ERIC Number: ED233812
Record Type: RIE
Publication Date: 1983-Apr
Reference Count: 0
The Effect of Dramatic Play on the Story Retellings of Second Grade Children.
Galda, Lee; Miller, Michael
Effects of dramatic play on children's narrative competence were investigated among 36 second-graders. Children were read a familiar folktale and then "played" the story, discussed it, or drew a picture about it. They were then asked to retell the story either to an informed or to a naive listener. It was hypothesized that (1) more "evaluative" elaborative devices would be found in stories retold to a naive listener than in stories told to an informed listener and (2) more such devices would be found in the retellings of children in the play condition than in the other two conditions. Independent variables were sex, listener, and condition. Dependent variables were number of words, number of evaluative clauses, number of evaluative syntactic devices, and ratios of evaluative devices to number of words. Narrative competence was assessed by measuring the number of evaluative devices present in the retellings, and data were analyzed using a three-way multiple analysis of variance. The finding of no significant effects may be seen as support for Piaget's model of play, in which effects of play decrease in school-age children. The lack of significant results also indicates that narrative competence may not be a unitary construct. Subjects exhibited differences in the cohesive features of their language but not in their use of evaluative markers. It was concluded that various instruments may measure markedly different aspects of narrative competence. (RH)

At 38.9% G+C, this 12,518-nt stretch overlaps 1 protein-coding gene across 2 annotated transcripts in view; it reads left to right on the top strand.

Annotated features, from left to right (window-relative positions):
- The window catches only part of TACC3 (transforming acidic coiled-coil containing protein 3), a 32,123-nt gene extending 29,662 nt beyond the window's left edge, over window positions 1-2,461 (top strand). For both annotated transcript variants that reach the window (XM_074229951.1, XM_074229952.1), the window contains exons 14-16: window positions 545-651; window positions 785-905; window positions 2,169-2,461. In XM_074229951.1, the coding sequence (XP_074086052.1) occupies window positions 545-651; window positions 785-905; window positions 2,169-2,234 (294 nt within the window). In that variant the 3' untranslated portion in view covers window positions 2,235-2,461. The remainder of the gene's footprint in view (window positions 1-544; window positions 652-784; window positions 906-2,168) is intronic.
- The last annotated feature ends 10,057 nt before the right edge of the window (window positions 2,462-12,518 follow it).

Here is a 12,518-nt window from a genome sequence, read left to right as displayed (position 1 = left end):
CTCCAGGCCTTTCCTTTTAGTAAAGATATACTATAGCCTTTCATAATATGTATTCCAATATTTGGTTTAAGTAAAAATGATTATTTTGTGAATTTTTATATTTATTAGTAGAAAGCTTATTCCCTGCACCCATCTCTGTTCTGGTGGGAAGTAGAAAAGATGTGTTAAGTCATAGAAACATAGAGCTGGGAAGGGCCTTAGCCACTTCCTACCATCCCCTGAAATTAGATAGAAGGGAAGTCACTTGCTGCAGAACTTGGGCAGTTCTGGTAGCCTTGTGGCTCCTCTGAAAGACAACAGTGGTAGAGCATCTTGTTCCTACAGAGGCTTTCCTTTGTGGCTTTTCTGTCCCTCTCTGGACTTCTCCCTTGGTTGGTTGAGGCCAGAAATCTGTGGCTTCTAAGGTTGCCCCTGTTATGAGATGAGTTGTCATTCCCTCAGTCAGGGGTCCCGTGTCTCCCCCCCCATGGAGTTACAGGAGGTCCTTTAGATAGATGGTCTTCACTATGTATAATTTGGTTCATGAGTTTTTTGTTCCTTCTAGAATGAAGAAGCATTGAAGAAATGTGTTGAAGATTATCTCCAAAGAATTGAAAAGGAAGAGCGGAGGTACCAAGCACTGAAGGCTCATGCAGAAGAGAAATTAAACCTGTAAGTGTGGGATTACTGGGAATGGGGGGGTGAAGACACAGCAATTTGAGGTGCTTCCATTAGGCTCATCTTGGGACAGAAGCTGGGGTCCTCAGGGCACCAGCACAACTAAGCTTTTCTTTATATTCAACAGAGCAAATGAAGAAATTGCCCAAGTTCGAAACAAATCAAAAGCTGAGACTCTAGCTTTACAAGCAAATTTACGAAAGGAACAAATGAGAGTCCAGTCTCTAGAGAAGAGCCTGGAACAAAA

Publication Type: Reports - Research; Speeches/Meeting Papers
Education Level: N/A
Authoring Institution: N/A
Identifiers: Constructs; Piagetian Theory
Note: Paper presented at the Annual Meeting of the American Educational Research Association (Montreal, Canada, April 11-14, 1983).